Using VNC To Access CS Linux Computers

VNC (Virtual Network Computing) is supported as a method for remotely accessing our Linux Clients. Because VNC does not, by default, provide a securely encrypted network connection, you will need to tunnel your connections through SSH. Instructions for doing so are below.

Please keep in mind that our Linux clients are for everyone's use and graphical programs can use many system resources. Do not leave VNC sessions running unless you're actively using them. We reserve the right to terminate idle sessions in order to free up resources for others' use.

In the examples used below, we want to view the desktop of the remote system, ugradx by connecting as user joeuser.

First Steps... Starting the VNC Service on the Remote Computer

To start a VNC server on the remote Linux system from your own Windows, Mac,or Linux system:

  • Open Windows Powershell, Mac Terminal or Linux shell
  • ssh
  • run “vncserver”
    • NOTE: If this is the first time you're running vncserver, the first thing it will do is prompt you to enter a new password that will be used in later steps when accessing from a vnc client. You will also be asked if this new password is for view-only. You may say "n" for "no". (Note that the password is needed because of the way VNC works. Anyone who can log in to the system can connect to any VNC session running on the system, regardless of who started that session. The password ensures that only you can use your sessions.)
  • Look for the line indicating a new desktop... New ugradx:1 (joeuser) desktop is ugradx:1 (or something similar.)
  • Notice what the number after the colon is. e.g. ugradx:1 We'll call the number following the : the display number. You might see a different number. That's ok. You'll need the display number you get for next step.
  • Add the display number you noticed in the prior step to value of 5900 to create a new port number for vncserver to use in later steps. For example, using :1 from the previous step, add that value of 1 to 5900 to get the new value of 5901. This is a port number, and we'll need this during the upcoming "tunneling-through-ssh" section.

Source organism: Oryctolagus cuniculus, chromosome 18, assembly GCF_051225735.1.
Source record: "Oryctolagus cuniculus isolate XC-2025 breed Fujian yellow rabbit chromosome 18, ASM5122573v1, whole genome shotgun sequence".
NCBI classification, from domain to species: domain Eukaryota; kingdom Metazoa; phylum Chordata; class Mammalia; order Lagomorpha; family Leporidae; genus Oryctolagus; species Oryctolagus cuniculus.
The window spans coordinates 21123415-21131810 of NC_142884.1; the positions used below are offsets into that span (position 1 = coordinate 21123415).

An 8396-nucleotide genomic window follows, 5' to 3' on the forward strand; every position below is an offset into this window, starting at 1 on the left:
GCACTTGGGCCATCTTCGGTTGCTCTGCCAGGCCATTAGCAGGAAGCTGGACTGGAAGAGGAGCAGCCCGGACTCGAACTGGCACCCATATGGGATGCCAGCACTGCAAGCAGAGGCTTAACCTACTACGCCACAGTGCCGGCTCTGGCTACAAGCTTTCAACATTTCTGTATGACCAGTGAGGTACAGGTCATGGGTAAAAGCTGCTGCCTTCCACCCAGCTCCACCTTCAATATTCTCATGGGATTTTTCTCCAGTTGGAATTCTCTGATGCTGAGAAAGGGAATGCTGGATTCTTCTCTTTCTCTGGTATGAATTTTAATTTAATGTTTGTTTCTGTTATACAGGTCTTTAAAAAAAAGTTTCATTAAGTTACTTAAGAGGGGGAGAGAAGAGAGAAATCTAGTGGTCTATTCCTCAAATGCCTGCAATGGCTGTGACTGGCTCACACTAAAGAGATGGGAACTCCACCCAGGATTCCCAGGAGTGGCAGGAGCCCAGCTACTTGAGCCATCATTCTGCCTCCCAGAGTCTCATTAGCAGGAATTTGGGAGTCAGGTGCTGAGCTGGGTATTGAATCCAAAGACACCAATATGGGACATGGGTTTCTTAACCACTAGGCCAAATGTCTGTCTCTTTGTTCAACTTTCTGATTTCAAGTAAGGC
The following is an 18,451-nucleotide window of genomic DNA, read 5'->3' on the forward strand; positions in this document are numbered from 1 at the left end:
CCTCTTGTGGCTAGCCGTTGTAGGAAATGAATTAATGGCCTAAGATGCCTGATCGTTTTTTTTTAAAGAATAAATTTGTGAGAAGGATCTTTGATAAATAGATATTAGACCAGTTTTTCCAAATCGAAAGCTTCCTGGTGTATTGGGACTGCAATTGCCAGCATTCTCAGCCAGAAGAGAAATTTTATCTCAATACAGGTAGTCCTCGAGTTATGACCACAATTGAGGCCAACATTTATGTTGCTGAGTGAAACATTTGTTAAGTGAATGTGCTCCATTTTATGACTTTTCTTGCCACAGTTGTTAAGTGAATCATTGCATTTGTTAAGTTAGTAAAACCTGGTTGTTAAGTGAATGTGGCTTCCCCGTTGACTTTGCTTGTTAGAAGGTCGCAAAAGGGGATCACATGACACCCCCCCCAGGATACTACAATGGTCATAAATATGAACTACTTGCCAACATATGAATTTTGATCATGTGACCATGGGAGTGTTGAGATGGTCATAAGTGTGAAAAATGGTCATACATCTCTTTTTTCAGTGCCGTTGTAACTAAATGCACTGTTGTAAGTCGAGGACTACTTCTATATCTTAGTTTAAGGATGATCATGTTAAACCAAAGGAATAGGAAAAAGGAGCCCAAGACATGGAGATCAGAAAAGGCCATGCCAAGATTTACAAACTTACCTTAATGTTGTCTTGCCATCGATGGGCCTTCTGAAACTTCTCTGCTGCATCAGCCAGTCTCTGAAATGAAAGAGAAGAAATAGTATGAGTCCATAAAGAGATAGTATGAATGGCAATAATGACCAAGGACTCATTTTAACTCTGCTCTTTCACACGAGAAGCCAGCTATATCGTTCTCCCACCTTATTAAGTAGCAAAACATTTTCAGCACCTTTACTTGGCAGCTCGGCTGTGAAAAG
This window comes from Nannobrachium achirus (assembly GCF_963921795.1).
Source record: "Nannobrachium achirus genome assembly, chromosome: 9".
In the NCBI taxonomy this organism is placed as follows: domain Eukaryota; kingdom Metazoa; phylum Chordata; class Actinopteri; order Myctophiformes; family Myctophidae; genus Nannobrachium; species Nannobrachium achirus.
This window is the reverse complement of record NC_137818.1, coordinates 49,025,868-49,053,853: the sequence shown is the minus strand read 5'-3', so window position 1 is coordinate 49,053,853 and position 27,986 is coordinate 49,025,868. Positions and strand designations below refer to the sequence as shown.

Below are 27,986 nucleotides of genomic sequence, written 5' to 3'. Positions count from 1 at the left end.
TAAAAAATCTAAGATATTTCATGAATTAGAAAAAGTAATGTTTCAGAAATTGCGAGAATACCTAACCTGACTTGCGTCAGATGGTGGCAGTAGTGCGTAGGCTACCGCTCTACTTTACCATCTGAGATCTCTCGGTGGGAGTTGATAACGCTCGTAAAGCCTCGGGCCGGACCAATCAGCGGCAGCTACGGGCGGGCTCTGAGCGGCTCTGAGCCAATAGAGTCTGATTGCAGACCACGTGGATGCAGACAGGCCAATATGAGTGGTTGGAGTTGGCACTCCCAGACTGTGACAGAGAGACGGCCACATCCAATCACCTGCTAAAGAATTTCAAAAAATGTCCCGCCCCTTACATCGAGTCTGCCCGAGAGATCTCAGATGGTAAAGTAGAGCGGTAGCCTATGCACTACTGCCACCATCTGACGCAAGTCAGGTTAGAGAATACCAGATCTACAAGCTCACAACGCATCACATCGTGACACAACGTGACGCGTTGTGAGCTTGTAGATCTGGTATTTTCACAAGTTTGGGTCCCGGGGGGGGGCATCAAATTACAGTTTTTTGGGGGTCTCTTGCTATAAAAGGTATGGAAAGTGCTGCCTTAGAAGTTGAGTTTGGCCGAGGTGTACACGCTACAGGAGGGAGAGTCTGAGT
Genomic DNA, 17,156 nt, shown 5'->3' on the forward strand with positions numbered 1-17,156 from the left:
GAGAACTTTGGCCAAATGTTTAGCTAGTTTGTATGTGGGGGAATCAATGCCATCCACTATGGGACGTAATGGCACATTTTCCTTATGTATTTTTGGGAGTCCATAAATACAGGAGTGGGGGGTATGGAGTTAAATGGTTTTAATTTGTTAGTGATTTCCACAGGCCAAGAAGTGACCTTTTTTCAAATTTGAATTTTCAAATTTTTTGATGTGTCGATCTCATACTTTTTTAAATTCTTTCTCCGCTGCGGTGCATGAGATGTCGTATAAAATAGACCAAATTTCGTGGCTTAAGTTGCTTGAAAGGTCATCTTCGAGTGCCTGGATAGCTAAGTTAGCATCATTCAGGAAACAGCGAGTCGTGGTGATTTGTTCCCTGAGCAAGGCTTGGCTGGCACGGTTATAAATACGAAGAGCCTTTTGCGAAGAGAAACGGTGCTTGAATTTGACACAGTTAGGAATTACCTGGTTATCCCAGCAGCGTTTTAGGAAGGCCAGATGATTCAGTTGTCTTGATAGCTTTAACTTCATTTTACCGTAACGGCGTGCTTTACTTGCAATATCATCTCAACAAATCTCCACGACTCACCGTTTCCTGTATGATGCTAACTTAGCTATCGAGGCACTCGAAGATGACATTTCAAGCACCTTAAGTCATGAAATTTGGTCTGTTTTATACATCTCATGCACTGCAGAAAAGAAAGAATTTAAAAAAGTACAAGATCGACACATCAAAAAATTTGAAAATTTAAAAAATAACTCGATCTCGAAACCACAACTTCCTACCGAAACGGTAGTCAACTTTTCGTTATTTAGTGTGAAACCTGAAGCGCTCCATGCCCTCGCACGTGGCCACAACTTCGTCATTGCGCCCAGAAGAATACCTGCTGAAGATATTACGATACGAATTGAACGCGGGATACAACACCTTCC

Tunneling Your VNC Session through SSH

You must tunnel your VNC session through SSH for remote access to our our CS Linux computers so that your session is secured. To connect to the remote linux system, you will have to set up an SSH TCP tunnel to the port the server is listening on. That port number is 5900 plus the X display number, so it will most often be port 5901, as in our earlier example.

The following steps to set up tunneling should work with Windows, Mac, and Linux clients.

On your local system:

  • Open a new terminal (leaving the other terminal you ran earlier to start "vncserver" still open and running.)
  • From the new terminal, run ssh -L 5901:localhost:5901 and log in as you normally would to ugradx. (Remember, use the port number you came up with in the earlier steps.)

The tunnel is now set. Onto starting the vnc-type client on your local system...

Starting the VNC client on your Local system

IMPORTANT: Leave those two ssh sessions from earlier running.

Starting a Windows or Linux VNC Client

  • Open your Windows or Linux VNC client on your local system. (If you don't have a VNC client, try TigerVNC and the following steps will assume you're using TigerVNC.)
  • Connect to "localhost:1", where ":1" is the actual display number used by your VNC server. You might've used a different display number in earlier steps. And for this step, you do not need the 590x part.
  • Type in the password you gave when setting up the VNC server for ugradx
  • You are now connected, with the remote ugradx desktop now displayed securely on your local desktop.

Starting a Mac VNC Client

  • Point your mouse on the Mac desktop (not on a mac app or window), and click to make sure the desktop is activated.
  • Press ⌘ k
  • A Connect to Server window pops up.
  • In the empty field, type in the following: vnc://localhost:5901 (or whichever port number you calculated from an earlier step.)
  • A Screen Sharing window will open.
  • Type in the password you gave when setting up the VNC server for ugradx
  • You are now connected, with the remote ugradx desktop now displayed securely on your local desktop.

When you are finished with your VNC connection

  • Choose either ssh terminal window for which you have a connection to ugradx
  • Run: “vncserver -kill :1” (for the :number, use the display number from the earlier steps.)
  • Close your VNC client on your local system.
  • Close your SSH terminals.